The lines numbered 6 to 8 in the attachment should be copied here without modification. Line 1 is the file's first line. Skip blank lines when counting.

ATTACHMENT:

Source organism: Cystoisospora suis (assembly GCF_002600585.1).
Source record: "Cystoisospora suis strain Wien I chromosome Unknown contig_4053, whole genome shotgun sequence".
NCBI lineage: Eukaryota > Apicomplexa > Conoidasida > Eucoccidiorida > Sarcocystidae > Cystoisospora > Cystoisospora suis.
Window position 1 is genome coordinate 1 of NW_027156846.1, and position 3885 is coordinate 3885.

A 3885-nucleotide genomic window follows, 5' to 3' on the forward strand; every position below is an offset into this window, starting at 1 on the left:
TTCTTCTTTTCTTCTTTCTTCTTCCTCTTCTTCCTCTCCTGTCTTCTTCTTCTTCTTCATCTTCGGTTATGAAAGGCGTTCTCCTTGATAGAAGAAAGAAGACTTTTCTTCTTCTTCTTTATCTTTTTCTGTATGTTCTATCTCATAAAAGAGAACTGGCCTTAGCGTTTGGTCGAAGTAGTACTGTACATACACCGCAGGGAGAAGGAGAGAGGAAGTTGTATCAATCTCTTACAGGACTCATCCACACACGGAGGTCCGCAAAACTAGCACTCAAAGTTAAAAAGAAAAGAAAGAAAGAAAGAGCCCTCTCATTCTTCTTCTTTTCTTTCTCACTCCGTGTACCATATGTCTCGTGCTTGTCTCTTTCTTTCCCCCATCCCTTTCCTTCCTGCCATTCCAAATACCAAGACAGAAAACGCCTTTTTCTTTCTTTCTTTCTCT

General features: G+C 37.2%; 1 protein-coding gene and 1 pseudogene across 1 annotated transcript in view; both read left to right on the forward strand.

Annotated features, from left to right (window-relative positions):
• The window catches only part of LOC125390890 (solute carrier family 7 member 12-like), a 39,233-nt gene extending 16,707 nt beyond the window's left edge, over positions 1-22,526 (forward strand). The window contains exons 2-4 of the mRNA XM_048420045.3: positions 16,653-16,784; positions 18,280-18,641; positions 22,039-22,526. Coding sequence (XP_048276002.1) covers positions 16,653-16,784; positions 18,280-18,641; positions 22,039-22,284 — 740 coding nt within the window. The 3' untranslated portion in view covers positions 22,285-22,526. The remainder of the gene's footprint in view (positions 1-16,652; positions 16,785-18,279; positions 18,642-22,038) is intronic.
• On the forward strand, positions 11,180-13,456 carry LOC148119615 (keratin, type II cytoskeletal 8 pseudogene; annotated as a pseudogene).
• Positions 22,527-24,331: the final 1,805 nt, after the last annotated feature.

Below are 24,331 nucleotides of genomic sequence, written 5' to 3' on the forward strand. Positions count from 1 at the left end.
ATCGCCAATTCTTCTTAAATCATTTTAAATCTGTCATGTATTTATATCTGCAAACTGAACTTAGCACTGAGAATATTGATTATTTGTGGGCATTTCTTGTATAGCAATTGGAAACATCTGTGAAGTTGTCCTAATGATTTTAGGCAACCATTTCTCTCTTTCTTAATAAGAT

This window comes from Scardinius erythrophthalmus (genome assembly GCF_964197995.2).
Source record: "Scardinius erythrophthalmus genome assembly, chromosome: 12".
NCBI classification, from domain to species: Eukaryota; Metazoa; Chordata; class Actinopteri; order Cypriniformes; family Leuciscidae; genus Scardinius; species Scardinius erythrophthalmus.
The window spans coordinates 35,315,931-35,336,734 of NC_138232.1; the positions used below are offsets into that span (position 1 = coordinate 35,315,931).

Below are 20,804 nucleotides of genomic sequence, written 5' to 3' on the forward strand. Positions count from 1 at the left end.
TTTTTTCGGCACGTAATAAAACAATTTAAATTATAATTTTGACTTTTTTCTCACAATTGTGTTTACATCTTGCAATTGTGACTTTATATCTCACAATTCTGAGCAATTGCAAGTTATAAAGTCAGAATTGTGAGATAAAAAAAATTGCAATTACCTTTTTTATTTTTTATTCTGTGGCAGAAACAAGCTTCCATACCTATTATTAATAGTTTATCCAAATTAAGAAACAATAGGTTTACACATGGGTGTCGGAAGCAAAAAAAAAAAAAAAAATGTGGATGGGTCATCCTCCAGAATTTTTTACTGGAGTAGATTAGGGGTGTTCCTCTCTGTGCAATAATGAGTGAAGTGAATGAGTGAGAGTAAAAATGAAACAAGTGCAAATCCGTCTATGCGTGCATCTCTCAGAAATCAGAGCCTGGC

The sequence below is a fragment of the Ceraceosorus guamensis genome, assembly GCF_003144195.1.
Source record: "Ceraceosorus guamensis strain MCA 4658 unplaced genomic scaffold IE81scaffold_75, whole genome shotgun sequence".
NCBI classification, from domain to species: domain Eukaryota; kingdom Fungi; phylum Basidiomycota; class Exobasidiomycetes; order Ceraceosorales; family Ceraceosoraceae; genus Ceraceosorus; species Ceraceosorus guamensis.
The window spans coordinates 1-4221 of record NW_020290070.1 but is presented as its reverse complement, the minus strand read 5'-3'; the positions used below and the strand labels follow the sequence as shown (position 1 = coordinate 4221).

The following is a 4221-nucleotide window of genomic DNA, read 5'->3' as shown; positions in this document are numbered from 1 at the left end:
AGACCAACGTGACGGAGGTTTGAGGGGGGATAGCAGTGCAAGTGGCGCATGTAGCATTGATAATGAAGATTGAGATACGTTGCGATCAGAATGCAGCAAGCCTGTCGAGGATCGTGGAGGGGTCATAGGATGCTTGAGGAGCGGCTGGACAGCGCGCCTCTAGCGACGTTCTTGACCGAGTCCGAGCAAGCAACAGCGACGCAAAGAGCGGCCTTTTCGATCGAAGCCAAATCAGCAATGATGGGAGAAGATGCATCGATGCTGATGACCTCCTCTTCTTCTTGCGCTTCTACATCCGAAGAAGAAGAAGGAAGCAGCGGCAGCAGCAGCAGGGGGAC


TTCTTCTTTTCTTCTTTCTTCTTCCTCTTCTTCCTCTCCTGTCTTCTTCTTCTTCTTCATCTTCGGTTATGAAAGGCGTTCTCCTTGATAGAAGAAAGAAGACTTTTCTTCTTCTTCTTTATCTTTTTCTGTATGTTCTATCTCATAAAAGAGAACTGGCCTTAGCGTTTGGTCGAAGTAGTACTGTACATACACCGCAGGGAGAAGGAGAGAGGAAGTTGTATCAATCTCTTACAGGACTCATCCACACACGGAGGTCCGCAAAACTAGCACTCAAAGTTAAAAAGAAAAGAAAGAAAGAAAGAGCCCTCTCATTCTTCTTCTTTTCTTTCTCACTCCGTGTACCATATGTCTCGTGCTTGTCTCTTTCTTTCCCCCATCCCTTTCCTTCCTGCCATTCCAAATACCAAGACAGAAAACGCCTTTTTCTTTCTTTCTTTCTCT

General features: G+C 37.2%; 1 protein-coding gene and 1 pseudogene across 1 annotated transcript in view; both read left to right on the forward strand.

Annotated features, from left to right (window-relative positions):